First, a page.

Creating memorable music is not always about throwing musical spaghetti at the wall to see what sticks; like any recipe, there are common ingredients to music‚Äôs magic‚Äîtempo, chorus and yes, a certain predictability‚Äîand the best dishes come from the extrapolation of the cook‚Äôs own prime ingredients into their own musical concoctions. Having a formula is no more dangerous to "real" music as a recipe is to a "real" chef; the best music in the hands of masters balances an adherence to these rules with free-flowing creativity, while those less experienced either know nothing about the recipe, or follow the recipe too strictly. Boston based trio E comprises all masters: guitarist Thalia Zedek (Come, Uzi, Live Skull), guitarist and inventor Jason Sidney Sanford (Neptune) and drummer Gavin McCarthy (Karate). Their third release doesn‚Äôt create any new formulas, but rather expounds on the tasty blend of the prior two releases, honing the skills of three masters into an even finer dish of practiced and precise dark energy.
"Caught" initiates the recipe and the group bands together to deliver their formula of lots of crunchy chord structure right from the start; tight guitar interplay between Zedek and Sanford is marshaled by McCarthy‚Äôs furious rhythms. There is no bassist here, but it isn‚Äôt missed at all with Sanford‚Äôs handmade instruments filling in the gaps. Zedek, a legend in the alternative indie scene since the eighties, makes her weary and impassioned vocals present in the rallying cry "don't be silent, don't go quietly without a fight, there's no alibis - I wanna hear you." And there are plenty of reasons to fight here; ingredients include less than savory bacteria and virii, the flavor only salvaged by the promise of hope and a new future. "Acid Mantle" mockingly appeals to better living through science, asking the listener to "Anoint me with oils, inject me, complete me." "In the back of a lab, we engineer the germs, witness diagnosis man, I can confirm: it's contagious, spread it around" eerily echo current events in "Contagion Model," a model which seems to "synthesize, terrorize, dehumanize, normalize."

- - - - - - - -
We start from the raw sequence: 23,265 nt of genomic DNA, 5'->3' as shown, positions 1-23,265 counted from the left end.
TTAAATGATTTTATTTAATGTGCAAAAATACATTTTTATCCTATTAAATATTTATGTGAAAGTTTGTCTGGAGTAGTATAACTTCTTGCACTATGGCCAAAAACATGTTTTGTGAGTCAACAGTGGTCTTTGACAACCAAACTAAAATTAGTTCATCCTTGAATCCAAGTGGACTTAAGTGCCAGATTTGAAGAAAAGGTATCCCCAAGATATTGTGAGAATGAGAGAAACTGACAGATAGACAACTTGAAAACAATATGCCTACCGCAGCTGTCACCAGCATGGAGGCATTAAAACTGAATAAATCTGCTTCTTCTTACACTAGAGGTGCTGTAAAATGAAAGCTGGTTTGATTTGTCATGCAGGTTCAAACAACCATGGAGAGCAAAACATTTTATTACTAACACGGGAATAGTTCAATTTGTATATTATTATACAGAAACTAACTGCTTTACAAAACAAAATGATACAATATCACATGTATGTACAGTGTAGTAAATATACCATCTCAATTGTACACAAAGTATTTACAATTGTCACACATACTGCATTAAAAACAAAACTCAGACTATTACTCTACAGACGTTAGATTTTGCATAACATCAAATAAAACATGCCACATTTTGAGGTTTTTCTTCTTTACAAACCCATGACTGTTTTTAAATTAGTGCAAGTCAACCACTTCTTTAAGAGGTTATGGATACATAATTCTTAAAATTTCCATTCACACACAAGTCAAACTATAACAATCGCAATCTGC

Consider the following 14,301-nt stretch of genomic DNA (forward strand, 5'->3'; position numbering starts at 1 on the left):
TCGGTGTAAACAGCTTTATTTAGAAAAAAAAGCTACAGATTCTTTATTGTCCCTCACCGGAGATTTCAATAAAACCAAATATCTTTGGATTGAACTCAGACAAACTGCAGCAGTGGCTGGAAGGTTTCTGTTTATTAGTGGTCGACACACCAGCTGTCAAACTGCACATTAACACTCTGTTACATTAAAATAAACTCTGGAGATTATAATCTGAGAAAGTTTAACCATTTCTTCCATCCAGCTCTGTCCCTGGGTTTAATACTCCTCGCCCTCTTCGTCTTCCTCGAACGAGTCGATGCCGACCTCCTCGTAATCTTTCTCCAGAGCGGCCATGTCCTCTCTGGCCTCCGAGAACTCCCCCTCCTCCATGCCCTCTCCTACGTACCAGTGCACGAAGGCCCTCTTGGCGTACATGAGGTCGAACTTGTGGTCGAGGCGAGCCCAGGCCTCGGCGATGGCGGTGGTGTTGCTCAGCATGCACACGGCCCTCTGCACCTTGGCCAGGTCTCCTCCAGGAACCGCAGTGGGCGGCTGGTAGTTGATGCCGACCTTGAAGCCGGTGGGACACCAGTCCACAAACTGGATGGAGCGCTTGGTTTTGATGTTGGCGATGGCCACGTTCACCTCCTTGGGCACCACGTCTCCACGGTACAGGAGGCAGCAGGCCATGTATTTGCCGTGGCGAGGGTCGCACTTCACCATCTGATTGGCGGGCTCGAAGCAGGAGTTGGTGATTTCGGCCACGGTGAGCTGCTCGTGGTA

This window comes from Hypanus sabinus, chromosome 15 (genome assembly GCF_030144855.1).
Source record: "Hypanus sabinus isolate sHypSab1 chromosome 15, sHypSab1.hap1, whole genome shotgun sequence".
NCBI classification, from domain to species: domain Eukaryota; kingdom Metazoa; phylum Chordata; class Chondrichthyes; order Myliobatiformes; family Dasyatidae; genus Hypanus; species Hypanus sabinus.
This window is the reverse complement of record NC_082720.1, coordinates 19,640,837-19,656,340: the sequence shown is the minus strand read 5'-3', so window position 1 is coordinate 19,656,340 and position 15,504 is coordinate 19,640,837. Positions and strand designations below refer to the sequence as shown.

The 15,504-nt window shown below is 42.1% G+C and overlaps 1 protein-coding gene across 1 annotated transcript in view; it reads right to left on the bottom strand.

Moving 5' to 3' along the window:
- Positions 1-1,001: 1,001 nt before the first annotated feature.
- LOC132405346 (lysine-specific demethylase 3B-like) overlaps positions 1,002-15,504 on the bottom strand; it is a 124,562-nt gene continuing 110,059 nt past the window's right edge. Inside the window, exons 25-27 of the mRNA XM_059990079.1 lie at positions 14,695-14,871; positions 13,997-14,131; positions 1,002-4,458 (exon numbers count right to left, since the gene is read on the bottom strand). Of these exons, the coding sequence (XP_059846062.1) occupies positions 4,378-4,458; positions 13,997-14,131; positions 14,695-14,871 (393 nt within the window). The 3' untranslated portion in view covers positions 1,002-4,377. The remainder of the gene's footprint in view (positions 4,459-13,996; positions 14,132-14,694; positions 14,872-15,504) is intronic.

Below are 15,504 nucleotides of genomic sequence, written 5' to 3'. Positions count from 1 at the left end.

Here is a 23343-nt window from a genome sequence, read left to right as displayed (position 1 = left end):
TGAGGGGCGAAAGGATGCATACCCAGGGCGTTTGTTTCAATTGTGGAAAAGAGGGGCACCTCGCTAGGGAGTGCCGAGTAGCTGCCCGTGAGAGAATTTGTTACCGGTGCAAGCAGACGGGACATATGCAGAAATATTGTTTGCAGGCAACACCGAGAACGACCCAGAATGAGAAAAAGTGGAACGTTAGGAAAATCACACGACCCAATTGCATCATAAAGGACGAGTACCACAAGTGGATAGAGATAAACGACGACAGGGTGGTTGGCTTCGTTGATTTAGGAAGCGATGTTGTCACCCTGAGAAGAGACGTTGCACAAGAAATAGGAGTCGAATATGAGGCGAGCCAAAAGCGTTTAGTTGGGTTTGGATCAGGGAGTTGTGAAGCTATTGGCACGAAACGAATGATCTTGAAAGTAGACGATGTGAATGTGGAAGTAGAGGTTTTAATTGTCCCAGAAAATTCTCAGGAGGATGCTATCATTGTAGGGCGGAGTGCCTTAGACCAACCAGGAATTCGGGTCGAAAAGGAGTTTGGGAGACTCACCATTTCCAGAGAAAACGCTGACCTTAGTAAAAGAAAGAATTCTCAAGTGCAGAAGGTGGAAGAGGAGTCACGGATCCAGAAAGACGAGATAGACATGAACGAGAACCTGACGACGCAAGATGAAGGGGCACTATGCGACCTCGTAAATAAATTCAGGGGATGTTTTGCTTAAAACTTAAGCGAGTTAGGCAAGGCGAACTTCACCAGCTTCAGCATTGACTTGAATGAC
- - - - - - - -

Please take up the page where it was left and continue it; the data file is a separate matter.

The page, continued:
Like any good recipe, the resulting concoction will be rejected if not edible, and viral ingredients are offset by the sweet flavor of hope in "Sunrise" as Zedek urges the listener to "regenerate yourself again, start from the end and begin." In the midst of poisonous "Miasma," we are reminded that an open window, an analogy for pressure release, can work wonders: "Open a window, vapors are rising, miasma retreating, the patient reviving." Even "Gelding," the title referring to a castrated horse, can have a positive outcome in what some may view as a vicious act. In the act of castration, hormonally driven behavior is eliminated, allowing the animal to be more gentle, thereby experiencing "freedom at last in the absence of need." The fight is not unrecognized, and there‚Äôs inspiration to continue fighting. "Like a Leaf" addresses the struggle of feeling like you just want to let go, but encourages "take your time and you can set the tempo, if you fall into a heap." Yeah, they get it, the chorus knowingly reminding us that "sometimes along the way we break down, yeah...we all break down."
There is a saying that too many cooks spoil the broth, but for this recipe, each member takes equal turns, never overpowering each other and creating a balance of noise and warmth. No song is over four and a half minutes, allowing for a concise and masterful blend of loose aggression and technical skill. It is a recipe that has held true for two prior albums, full of melodic guitar lines, Zedek‚Äôs unique voice, McCarthy‚Äôs powerhouse drumming and Sanford‚Äôs musical ingenuity. The album is a powerhouse of honesty, a trait Zedek has been skillfully practicing for years, and she lets us in on her humanity in the closer "Apiaries Near Me" via the lyrics "I'm just trying to hold the tide, to draw the line."
I hear you. We hear you.